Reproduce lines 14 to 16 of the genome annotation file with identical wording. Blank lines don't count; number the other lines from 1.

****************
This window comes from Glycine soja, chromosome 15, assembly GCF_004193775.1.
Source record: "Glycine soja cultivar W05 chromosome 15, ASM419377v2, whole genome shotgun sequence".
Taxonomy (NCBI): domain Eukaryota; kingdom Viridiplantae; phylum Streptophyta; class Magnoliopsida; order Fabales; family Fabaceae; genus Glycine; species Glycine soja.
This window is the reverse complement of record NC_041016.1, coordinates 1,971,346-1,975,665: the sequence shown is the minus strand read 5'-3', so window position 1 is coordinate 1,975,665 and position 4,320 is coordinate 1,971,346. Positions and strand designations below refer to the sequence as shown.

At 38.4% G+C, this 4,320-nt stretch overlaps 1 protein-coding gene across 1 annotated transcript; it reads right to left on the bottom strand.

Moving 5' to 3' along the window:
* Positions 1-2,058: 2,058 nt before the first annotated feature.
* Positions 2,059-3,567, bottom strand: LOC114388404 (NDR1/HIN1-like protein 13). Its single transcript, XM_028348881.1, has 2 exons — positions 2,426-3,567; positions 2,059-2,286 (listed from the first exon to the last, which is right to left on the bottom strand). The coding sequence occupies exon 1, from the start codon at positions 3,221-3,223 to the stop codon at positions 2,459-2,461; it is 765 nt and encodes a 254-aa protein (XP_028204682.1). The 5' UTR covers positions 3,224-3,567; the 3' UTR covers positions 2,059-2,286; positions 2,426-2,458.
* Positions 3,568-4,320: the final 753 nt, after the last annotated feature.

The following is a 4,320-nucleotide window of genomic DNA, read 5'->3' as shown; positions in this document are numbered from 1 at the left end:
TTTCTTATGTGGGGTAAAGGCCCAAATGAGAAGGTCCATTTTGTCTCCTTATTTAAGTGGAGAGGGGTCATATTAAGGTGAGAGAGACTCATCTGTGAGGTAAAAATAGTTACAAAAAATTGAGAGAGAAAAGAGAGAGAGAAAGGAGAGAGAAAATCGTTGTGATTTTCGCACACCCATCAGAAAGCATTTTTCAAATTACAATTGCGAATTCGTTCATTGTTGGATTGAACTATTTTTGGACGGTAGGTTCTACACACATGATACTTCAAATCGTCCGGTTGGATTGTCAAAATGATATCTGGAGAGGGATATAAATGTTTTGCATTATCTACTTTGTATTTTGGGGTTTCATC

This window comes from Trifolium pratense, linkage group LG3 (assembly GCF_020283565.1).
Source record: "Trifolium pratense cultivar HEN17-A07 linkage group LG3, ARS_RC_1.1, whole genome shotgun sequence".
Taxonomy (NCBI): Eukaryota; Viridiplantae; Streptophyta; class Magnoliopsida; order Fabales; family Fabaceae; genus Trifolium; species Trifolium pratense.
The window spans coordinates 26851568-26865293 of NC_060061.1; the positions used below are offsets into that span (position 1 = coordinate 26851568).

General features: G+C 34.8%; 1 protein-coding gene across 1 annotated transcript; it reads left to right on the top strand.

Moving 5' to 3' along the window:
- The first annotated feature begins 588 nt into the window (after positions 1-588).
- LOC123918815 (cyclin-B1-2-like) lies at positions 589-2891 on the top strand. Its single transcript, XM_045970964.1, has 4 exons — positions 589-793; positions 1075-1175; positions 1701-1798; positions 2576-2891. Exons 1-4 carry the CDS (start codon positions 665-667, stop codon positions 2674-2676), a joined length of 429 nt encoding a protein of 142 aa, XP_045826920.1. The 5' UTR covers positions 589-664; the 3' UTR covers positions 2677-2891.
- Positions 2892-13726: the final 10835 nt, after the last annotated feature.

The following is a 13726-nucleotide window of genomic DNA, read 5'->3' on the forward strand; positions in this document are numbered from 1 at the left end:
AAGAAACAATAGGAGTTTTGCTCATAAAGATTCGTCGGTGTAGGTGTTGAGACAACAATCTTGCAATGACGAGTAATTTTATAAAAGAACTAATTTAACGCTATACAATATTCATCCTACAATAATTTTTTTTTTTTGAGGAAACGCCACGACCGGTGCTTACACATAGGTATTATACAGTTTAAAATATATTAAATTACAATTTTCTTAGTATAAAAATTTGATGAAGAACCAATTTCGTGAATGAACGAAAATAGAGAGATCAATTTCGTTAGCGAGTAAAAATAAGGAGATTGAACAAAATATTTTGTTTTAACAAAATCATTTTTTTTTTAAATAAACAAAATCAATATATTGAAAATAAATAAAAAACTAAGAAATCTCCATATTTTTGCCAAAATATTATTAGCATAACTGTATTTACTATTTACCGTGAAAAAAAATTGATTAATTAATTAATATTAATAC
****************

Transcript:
Taxonomy (NCBI): Eukaryota; Viridiplantae; Streptophyta; class Magnoliopsida; order Fabales; family Fabaceae; genus Trifolium; species Trifolium pratense.
The window spans coordinates 26851568-26865293 of NC_060061.1; the positions used below are offsets into that span (position 1 = coordinate 26851568).

General features: G+C 34.8%; 1 protein-coding gene across 1 annotated transcript; it reads left to right on the top strand.